A new study has found that more than 50 percent of non-smokers in New York have elevated levels of cotinine in their blood, which means that they were recently exposed to toxic second-hand smoke in concentrations high enough to leave residues in the body.
The residue is cotinine, a by-product of nicotine breakdown, which is not harmful itself but signals exposure to environmental tobacco smoke.
A Health Department study has shown that 57 percent of adult New Yorkers (2.5 million) have elevated cotinine levels, compared to 45 percent of adults nationwide - a finding that may reflect the city's dense, urban character.
Second-hand smoke contains many harmful chemicals, which can cause cancer and heart disease in adults, as well as serious health problems for children.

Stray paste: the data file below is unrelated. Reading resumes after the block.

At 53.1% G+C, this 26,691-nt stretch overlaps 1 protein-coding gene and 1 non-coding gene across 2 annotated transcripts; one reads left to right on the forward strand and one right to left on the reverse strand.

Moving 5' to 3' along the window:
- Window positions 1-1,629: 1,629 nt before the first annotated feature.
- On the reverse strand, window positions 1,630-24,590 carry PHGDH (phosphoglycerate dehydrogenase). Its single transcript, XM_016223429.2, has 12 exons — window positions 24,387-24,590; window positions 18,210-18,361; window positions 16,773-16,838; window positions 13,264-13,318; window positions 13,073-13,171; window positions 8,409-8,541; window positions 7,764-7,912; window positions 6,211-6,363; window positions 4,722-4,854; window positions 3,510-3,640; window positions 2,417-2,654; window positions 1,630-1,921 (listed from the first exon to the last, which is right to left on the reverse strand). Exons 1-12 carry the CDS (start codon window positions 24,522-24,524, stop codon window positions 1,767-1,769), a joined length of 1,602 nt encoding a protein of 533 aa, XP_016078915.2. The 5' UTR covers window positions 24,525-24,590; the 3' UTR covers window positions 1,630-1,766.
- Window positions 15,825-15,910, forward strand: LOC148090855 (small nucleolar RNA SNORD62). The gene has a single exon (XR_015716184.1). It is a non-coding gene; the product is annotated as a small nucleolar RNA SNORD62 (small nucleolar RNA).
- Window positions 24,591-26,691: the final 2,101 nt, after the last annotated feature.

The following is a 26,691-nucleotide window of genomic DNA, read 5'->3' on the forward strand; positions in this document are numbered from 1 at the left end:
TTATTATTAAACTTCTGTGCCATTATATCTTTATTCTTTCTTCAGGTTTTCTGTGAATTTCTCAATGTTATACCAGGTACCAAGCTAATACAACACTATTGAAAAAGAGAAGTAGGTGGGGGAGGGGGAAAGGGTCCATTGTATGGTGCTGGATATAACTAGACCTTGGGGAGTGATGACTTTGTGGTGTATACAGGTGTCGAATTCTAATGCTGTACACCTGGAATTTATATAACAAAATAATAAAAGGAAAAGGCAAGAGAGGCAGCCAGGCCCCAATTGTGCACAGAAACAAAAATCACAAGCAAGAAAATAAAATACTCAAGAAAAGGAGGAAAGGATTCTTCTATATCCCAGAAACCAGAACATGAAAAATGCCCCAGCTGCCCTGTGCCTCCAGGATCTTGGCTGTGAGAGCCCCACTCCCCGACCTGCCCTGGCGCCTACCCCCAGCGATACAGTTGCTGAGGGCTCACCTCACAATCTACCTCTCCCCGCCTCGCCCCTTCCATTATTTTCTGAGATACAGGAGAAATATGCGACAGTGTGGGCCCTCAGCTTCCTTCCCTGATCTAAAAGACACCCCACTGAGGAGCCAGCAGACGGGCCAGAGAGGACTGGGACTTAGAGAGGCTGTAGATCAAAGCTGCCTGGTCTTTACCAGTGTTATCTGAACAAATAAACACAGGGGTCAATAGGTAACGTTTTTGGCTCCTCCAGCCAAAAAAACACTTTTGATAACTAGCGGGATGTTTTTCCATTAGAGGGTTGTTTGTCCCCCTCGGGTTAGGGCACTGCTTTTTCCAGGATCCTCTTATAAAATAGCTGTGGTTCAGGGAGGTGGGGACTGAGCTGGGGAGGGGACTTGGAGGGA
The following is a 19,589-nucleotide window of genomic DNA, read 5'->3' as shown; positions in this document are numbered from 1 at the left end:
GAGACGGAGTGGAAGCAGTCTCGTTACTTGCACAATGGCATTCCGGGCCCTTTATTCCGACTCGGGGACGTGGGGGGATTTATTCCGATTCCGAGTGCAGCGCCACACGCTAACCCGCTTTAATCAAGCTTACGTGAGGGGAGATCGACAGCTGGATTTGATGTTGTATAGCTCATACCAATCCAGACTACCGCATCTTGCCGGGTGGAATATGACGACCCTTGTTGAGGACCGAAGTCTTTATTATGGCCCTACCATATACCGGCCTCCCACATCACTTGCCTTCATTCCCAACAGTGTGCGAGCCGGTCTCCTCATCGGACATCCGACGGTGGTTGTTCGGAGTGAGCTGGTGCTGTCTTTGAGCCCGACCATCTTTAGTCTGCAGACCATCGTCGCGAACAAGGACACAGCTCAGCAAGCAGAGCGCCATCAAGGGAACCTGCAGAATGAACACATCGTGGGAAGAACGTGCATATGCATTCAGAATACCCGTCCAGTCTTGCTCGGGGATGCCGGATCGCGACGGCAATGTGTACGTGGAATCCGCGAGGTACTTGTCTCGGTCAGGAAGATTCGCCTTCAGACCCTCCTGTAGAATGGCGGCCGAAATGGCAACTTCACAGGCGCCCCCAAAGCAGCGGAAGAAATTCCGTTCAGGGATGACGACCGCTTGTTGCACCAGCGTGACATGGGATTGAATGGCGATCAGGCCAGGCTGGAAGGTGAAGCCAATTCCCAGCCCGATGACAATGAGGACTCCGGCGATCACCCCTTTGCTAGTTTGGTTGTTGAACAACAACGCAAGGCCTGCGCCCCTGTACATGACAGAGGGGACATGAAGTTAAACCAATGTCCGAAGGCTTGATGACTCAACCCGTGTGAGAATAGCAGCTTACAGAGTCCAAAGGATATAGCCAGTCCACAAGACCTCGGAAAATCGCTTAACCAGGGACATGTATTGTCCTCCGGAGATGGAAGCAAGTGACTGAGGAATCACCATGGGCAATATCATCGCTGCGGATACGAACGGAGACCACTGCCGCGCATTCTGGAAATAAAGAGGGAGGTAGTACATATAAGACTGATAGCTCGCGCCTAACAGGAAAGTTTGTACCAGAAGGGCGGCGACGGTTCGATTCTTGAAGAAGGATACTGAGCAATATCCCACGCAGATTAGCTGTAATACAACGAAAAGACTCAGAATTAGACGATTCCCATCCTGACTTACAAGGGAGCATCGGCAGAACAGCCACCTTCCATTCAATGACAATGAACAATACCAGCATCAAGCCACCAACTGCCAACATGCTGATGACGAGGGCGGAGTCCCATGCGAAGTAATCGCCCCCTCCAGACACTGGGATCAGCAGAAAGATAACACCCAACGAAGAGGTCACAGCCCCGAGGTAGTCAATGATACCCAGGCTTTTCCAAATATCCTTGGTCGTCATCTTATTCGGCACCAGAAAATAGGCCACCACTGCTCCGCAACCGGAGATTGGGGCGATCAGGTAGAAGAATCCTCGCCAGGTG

The data come from the New York City Health and Nutrition Examination Survey, which was conducted in 2004, one year after New York City's smoke-free air law took effect.
Although the law protects non-smokers from the dangers of second-hand smoke at work and in some public places, this study shows that many non-smokers are not fully protected.
The study, therefore, suggests that creating a smoke-free home is the most important step that New Yorkers can take to protect their families.
"Tobacco smoke is a toxic pollutant," said Dr. Thomas R. Frieden, New York City Health Commissioner.
"Most New York City non-smokers are breathing in dangerous chemicals in second-hand smoke, potentially increasing the risk of cancer and heart disease.
"Households with a smoker should set a 'no smoking' policy at home to protect the family. We encourage all New Yorkers who smoke to quit - this is the best way to protect yourself and others," he added.
This is the first time researchers have used blood tests to gauge second-hand smoke exposure in New York City, so it is not possible to say whether cotinine levels have increased or decreased over time.
The study has been published online this week in the journal Nicotine and Tobacco Research.